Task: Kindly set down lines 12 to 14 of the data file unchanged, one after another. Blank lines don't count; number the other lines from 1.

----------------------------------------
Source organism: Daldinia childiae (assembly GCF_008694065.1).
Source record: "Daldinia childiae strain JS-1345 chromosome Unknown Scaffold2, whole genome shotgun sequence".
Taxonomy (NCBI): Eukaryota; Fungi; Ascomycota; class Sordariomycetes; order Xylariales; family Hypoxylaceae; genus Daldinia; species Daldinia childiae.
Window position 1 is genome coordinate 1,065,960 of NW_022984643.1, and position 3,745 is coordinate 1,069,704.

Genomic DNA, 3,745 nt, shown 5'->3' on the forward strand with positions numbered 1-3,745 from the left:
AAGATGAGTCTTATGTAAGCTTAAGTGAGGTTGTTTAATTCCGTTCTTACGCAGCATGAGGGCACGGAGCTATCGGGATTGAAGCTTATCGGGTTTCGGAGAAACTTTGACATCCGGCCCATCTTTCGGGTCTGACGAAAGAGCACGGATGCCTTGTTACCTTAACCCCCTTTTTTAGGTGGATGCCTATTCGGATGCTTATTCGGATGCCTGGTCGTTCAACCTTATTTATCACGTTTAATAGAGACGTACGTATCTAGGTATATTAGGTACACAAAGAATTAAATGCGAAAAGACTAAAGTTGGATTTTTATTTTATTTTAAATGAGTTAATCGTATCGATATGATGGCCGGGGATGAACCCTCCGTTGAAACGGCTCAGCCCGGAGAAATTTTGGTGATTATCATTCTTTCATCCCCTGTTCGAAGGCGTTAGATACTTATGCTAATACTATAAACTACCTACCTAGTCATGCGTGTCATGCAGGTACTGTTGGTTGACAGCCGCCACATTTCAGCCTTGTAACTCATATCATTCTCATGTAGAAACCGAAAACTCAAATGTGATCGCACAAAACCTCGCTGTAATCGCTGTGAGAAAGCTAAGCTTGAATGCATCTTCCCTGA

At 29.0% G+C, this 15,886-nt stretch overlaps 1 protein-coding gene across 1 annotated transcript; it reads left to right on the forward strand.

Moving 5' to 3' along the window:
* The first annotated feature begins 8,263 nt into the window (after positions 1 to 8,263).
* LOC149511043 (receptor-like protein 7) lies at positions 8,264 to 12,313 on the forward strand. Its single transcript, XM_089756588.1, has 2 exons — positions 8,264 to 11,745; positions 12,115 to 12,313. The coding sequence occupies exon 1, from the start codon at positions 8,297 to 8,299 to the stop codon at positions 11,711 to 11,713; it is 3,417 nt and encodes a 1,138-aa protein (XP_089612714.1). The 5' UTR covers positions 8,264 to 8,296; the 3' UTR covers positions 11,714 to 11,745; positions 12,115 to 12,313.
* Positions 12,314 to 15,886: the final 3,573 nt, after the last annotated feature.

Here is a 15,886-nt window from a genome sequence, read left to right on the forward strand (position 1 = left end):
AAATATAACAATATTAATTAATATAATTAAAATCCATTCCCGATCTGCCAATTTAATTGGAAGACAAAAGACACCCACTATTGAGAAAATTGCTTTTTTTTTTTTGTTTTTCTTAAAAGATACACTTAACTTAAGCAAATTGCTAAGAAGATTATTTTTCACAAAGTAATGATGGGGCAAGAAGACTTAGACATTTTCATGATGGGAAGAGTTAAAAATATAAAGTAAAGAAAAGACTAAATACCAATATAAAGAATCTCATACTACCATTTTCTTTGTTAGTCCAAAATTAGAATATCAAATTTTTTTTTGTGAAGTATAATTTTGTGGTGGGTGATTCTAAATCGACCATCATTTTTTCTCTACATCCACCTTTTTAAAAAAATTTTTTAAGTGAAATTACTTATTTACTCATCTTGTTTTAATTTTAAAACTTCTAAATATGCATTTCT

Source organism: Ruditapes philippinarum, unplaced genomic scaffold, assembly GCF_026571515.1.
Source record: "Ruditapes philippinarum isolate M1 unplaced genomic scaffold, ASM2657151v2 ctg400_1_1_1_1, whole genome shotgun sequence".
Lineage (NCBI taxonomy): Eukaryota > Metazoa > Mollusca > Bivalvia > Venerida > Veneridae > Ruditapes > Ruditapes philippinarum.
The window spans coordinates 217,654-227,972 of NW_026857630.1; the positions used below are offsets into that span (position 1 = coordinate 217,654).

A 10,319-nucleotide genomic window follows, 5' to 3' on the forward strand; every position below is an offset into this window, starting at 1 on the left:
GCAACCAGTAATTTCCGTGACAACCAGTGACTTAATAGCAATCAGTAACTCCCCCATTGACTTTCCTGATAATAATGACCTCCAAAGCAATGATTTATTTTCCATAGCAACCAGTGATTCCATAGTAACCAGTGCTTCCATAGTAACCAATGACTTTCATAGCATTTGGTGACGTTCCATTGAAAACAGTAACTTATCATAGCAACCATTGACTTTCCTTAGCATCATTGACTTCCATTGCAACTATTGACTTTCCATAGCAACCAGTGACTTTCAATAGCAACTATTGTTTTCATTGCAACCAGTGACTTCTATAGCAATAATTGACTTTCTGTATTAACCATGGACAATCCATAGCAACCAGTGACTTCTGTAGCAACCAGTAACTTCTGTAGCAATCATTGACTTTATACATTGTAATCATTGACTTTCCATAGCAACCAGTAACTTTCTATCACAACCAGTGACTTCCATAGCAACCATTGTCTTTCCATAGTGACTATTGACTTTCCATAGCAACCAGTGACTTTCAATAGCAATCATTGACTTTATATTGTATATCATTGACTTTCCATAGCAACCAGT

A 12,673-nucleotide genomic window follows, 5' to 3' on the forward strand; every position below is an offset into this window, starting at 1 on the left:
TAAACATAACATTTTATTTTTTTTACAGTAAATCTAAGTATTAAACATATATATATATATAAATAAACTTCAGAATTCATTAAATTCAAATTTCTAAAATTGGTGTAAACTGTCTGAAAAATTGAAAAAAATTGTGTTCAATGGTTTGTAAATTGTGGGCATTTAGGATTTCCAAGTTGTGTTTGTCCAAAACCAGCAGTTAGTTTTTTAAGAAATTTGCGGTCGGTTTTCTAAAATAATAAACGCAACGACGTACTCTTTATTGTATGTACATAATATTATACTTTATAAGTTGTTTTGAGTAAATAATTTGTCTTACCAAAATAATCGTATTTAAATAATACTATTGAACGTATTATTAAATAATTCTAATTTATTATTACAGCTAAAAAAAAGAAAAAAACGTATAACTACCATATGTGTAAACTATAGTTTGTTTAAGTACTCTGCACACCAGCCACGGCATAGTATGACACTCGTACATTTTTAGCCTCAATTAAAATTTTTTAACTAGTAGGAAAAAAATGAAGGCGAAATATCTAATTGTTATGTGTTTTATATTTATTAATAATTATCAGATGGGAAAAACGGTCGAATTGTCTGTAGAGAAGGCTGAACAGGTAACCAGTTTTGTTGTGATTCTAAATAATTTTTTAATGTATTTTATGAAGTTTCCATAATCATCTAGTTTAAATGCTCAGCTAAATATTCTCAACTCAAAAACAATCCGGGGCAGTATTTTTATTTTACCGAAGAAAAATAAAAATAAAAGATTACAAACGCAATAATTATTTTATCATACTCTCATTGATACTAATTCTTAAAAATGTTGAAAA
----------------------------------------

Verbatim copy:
Here is a 15,886-nt window from a genome sequence, read left to right on the forward strand (position 1 = left end):
AAATATAACAATATTAATTAATATAATTAAAATCCATTCCCGATCTGCCAATTTAATTGGAAGACAAAAGACACCCACTATTGAGAAAATTGCTTTTTTTTTTTTGTTTTTCTTAAAAGATACACTTAACTTAAGCAAATTGCTAAGAAGATTATTTTTCACAAAGTAATGATGGGGCAAGAAGACTTAGACATTTTCATGATGGGAAGAGTTAAAAATATAAAGTAAAGAAAAGACTAAATACCAATATAAAGAATCTCATACTACCATTTTCTTTGTTAGTCCAAAATTAGAATATCAAATTTTTTTTTGTGAAGTATAATTTTGTGGTGGGTGATTCTAAATCGACCATCATTTTTTCTCTACATCCACCTTTTTAAAAAAATTTTTTAAGTGAAATTACTTATTTACTCATCTTGTTTTAATTTTAAAACTTCTAAATATGCATTTCT

Source organism: Ruditapes philippinarum, unplaced genomic scaffold, assembly GCF_026571515.1.